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Mark Rylance to bring 'Twelfth Night' and 'Richard III' to Broadway

Mark Rylance to bring 'Twelfth Night' and 'Richard III' to Broadway
Mark Rylance as Olivia, right, and Stephen Fry as Malvolio during a performance of William Shakespeare's "Twelfth Night." (Geraint Lewis/Boneau/Bryan-Brown)

Broadway will get a concentrated dose of comedy and tragedy this fall – brought on by acclaimed British actor Mark Rylance.

The two-time Tony winner – formerly artistic director of Shakespeare's Globe in London – will star in Globe productions of “Twelfth Night” and “Richard III, which will rotate in repertory for a 16-week engagement at New York’s Belasco Theatre, said producers Sonia Friedman and Scott Landis.

The productions first opened at the Globe last summer and later transferred to the West End; Rylance received rave reviews for his leading roles as "Twelfth Night's" lovesick, wealthy countess Olivia and the titular, scheming Richard III. British actor-author Stephen Fry will make his Broadway acting debut opposite Rylance, playing Malvolio, in "Twelfth Night." Tim Carroll, who directed the London productions, will direct on Broadway as well.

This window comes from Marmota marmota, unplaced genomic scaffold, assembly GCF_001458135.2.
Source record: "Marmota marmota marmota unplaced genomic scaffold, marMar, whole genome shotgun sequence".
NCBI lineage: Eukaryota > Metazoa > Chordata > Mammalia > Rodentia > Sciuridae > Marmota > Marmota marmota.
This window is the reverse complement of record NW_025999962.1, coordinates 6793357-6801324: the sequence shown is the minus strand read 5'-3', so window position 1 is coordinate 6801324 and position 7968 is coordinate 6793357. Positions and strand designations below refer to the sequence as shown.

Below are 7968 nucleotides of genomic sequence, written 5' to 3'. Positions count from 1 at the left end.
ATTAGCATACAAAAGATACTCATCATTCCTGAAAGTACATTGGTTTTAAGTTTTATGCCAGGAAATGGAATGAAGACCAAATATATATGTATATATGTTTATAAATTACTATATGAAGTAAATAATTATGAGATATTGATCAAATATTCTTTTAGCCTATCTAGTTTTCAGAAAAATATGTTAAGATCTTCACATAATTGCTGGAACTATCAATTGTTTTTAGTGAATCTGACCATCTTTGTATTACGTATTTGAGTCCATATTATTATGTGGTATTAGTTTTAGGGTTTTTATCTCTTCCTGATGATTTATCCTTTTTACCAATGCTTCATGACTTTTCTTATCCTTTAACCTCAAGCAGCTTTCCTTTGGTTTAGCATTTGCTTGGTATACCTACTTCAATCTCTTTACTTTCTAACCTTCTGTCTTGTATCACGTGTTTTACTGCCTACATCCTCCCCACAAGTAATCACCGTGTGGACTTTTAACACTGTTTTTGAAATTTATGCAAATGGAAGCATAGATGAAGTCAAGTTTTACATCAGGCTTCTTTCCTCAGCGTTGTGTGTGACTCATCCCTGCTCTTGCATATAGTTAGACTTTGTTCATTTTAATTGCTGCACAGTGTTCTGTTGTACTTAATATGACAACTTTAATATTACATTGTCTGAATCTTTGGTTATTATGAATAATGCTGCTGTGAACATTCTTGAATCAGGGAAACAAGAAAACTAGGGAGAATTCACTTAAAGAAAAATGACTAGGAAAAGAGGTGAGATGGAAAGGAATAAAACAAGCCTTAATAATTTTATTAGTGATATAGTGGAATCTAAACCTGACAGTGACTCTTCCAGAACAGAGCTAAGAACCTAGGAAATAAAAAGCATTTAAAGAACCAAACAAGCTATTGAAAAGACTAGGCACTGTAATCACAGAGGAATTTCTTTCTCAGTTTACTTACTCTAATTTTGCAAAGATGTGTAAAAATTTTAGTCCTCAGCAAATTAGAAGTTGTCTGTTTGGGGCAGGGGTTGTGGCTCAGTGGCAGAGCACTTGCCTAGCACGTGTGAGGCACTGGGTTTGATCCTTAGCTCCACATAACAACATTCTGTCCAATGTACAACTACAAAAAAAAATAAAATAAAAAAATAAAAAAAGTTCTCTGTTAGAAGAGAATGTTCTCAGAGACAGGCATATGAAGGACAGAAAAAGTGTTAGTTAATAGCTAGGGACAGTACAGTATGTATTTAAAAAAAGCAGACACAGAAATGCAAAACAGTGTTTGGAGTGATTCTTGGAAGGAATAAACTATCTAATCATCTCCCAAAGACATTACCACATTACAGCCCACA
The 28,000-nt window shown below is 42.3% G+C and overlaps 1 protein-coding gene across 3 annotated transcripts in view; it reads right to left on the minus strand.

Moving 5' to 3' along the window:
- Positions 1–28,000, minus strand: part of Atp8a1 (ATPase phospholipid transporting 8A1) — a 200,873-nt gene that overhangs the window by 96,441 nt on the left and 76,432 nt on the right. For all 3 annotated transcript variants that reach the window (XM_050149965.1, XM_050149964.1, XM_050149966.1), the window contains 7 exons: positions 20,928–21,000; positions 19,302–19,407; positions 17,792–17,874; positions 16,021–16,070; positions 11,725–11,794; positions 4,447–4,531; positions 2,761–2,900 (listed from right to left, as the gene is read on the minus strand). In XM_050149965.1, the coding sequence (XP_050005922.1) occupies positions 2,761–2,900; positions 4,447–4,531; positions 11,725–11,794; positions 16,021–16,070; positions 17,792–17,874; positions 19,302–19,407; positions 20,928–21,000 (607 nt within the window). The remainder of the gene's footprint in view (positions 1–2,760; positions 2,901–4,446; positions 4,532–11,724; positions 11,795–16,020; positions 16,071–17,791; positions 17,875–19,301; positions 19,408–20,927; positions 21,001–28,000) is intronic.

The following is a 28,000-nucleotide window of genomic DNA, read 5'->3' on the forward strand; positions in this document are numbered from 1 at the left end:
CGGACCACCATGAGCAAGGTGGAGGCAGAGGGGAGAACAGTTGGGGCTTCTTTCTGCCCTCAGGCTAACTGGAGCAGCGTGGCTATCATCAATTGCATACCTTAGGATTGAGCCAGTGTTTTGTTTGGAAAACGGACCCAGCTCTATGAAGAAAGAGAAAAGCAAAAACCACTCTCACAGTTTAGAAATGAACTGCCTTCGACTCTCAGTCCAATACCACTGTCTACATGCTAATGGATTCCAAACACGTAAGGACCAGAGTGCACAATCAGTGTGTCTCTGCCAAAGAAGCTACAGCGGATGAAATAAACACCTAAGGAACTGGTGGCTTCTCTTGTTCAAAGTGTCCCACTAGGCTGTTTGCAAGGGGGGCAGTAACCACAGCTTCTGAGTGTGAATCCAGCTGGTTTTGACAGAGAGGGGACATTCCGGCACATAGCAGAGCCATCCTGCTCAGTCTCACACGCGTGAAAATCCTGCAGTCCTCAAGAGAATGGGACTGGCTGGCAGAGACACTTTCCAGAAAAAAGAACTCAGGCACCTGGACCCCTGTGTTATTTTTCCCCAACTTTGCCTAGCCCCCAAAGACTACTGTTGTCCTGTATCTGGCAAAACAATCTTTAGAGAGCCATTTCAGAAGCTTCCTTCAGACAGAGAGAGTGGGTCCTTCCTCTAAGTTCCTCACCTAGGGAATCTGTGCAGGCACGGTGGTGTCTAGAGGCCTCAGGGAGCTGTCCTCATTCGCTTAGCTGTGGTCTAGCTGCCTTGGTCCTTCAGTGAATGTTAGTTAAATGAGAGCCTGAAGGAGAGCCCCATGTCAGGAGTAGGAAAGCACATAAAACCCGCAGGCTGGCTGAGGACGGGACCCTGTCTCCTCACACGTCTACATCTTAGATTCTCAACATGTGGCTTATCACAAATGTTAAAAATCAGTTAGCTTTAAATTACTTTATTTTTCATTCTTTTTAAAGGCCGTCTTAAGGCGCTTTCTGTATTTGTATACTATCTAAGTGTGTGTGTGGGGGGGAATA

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The double bill marks the first time that productions from Shakespeare's Globe will be performed on Broadway. They'll be staged in the most traditional Shakespearean way, with an all-male cast, live musicians on traditional Elizabethan instruments and copious, scattered candlelight; the actors will change into their costumes and get their makeup on onstage, before the show, as they would have in Shakespearean times.

Shakespeare's Globe is known for affordable tickets; and producers have said they will make more than 20,000 tickets priced at $25 each available throughout the Broadway run.

Rylance is a seasoned Shakespearean actor, formerly with the Royal Shakespeare Company; he has also won Tonys for roles on Broadway in 2008’s “Boeing-Boeing” and 2011’s “Jerusalem.” But he has never actually performed Shakespeare on Broadway.

The double bill opens Nov. 10.  Previews begin October 15.

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